Samuel Johnson, that great man of letters and heavyweight of good sense in eighteenth century England, commonly said the people whom we should most beware in the world are those who constantly insist on finding fault, those whose clouds are never lit by silver linings, those who everlastingly “refuse to be pleased.” I am often reminded of Sam Johnson’s suspicion of such people and their moanings and gnashing of teeth when I read the newspapers or look at the news and commentaries and interviews and panel discussions on our TV channels.
A recent article in The Economist calls attention to the retreat of democracy in the world.
I find it hard to understand why most people never, literally never, read poetry.
At the ripe old age of eighty-five, when one is very aware that it is time to make sense of what has happened in one’s life, I have become convinced about two major things.
In my sorting out of old files and paper in my chaotic personal archive, I have been unearthing essays I wrote a long time ago.
Having retired years ago after 52 years in the sugar industry, including working closely with governments and regional institutions along the way, if there is one thing I have learned it is the extreme frailty of all grand plans.
In 1991 and 1992, when I was working with the West Indian Commission, a feature of many of the presentations made by scores of experts and academics and businessmen and educators was how often they cited other countries as influences we needed to recall or examples we should strive to emulate.
I have said before, and will keep on saying until my strength gives out, that there is nothing more important in society than teaching the growing generations to express themselves in good, clear, concise, forceful English.
The title I gave to my fourth collection of poems is Between Silence and Silence.
Good poetry holds its truth and relevance throughout the ages. It may retail the facts and thinking of its own era, but part of it will always express what is eternally true and recognizable.
The world is terror-stricken. A condition of advanced paranoia is spreading everywhere. The fastest growing business in country after country is the security business.
At thirteen, I think it was, I was reading love poetry. At seventeen, love-lorn often, I was writing it – very badly, full of inconsolable sighs and lamentation, but at least I was trying.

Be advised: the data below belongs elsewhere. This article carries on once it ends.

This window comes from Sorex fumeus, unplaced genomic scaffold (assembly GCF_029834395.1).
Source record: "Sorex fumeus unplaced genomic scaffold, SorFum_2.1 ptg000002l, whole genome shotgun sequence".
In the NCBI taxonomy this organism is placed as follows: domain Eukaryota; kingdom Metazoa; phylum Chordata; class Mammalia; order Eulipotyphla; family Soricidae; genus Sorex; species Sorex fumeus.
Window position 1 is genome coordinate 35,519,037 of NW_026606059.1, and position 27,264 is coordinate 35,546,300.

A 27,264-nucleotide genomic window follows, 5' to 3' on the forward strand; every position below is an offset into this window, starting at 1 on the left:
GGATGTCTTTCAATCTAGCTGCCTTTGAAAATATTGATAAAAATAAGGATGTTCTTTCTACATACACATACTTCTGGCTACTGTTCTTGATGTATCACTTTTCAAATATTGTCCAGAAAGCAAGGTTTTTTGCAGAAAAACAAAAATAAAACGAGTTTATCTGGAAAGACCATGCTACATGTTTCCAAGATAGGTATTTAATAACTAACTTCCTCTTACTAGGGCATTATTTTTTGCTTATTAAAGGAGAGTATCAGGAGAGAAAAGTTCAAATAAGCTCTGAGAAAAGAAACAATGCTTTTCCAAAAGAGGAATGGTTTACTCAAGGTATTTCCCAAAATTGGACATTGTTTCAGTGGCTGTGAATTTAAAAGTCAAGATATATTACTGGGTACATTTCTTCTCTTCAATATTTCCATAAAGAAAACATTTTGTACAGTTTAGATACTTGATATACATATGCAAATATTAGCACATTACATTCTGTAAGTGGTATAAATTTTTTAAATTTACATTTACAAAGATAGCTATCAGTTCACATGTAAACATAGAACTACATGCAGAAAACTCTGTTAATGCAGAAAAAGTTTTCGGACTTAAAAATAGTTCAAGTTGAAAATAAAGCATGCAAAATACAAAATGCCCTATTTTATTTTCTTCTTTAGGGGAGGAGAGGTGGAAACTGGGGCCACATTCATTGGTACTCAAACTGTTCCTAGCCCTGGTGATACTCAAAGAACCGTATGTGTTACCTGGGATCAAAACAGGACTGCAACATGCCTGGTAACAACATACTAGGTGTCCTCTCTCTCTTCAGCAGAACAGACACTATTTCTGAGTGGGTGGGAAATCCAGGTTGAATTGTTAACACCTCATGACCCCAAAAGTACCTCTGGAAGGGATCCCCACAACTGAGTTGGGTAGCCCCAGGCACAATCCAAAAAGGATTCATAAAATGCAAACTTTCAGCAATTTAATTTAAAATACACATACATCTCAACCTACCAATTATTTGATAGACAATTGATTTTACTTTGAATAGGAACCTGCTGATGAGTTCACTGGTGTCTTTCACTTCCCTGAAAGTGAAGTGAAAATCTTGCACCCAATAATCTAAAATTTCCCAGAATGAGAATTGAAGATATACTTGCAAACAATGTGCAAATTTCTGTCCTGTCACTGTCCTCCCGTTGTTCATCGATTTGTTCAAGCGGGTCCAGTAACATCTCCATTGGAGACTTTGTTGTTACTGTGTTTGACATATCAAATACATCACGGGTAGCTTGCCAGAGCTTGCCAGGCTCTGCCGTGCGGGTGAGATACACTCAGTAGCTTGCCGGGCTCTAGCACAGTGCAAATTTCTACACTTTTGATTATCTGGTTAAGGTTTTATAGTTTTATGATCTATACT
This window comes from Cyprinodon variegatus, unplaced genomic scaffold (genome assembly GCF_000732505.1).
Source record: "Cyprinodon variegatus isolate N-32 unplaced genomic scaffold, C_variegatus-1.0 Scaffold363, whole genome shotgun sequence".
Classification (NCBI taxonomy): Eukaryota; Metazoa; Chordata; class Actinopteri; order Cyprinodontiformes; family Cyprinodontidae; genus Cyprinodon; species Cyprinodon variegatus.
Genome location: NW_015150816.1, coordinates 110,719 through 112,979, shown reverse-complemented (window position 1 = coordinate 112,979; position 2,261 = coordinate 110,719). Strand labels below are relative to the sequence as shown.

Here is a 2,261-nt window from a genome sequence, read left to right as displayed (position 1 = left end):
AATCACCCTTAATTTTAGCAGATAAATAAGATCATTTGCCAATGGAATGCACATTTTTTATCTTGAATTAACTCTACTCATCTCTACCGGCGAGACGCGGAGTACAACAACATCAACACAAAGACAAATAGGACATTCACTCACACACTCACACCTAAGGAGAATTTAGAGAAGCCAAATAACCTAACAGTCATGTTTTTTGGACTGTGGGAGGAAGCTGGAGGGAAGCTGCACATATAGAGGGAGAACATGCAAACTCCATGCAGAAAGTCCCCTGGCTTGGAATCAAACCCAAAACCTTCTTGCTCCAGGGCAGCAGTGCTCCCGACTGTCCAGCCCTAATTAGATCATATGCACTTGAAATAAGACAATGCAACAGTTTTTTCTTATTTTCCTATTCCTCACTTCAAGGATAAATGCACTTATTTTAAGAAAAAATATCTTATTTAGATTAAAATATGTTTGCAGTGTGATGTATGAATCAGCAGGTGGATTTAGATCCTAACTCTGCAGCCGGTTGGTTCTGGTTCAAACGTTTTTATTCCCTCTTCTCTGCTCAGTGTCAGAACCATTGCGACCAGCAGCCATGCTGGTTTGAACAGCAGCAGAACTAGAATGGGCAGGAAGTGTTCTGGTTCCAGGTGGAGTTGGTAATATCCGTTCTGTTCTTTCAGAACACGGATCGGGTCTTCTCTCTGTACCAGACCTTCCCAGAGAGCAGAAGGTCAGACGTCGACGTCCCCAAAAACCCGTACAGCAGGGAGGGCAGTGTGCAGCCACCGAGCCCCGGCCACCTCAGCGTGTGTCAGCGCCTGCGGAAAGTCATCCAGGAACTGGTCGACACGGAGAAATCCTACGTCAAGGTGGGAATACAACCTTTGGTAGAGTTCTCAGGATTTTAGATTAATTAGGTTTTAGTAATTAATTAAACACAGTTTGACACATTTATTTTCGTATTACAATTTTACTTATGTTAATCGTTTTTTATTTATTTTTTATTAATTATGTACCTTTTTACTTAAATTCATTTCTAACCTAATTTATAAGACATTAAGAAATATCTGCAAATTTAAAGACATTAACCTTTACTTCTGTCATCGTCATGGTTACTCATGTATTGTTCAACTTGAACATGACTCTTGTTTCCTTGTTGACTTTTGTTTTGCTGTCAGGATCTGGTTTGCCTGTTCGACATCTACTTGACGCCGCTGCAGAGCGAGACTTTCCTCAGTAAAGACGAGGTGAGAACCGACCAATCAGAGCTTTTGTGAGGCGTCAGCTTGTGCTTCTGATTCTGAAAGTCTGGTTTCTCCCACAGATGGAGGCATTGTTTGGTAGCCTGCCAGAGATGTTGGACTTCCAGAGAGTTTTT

My tutor at Cambridge, Professor Nick Hammond, authority on the history of ancient Macedonia and on the life of Alexander the Great, used to coach me on what he called “exercises of the mind.” He knew I played tennis for the University and he put it to me that just as I trained hard for the tennis so should I stretch to exhaustion the muscles of the mind.
This is an easy column to write. A previous column I wrote about the great Polish poet, Czeslaw Milosz, drew a lovely response from readers who told me by notes, emails, even phone calls, overseas and at home, that they enjoyed this poet very much.
“You gave me gifts, God-Enchanter. I give you thanks for good and ill.
“We receive three educations, one from our parents, one from our schoolmasters, and one from the world.
When I was a schoolboy we had a games-master named Mr. Wilkinson who had served the College for all eternity.
Of all the expressions of unconsolable loss I have read concerning the death of anyone greatly loved, the following lament by Henry James, the novelist, when his older brother, William James, the scientist and philosopher, died is the most heartfelt: “I sit heavily stricken and in darkness – for from far aback in dimmest childhood he had been my Elder Brother; and I still, through all the years, saw in him, even as a small timorous boy yet, my protector, my backer, my authority and my pride.
Suddenly I am 85 years old. I find that ridiculous but chronologically it is a fact.
In last week’s column I wrote about a pervasive anxiety about the state of things in general which currently focuses on the seemingly unstoppable spread of criminal activity and violent crime in society.
The word angst derives from the German meaning fear, but signifying something a lot more than simple fear.
Thomas Friedman, NY Times columnist, wrote in an interesting recent article that the world is faced with three immense “climate” changes.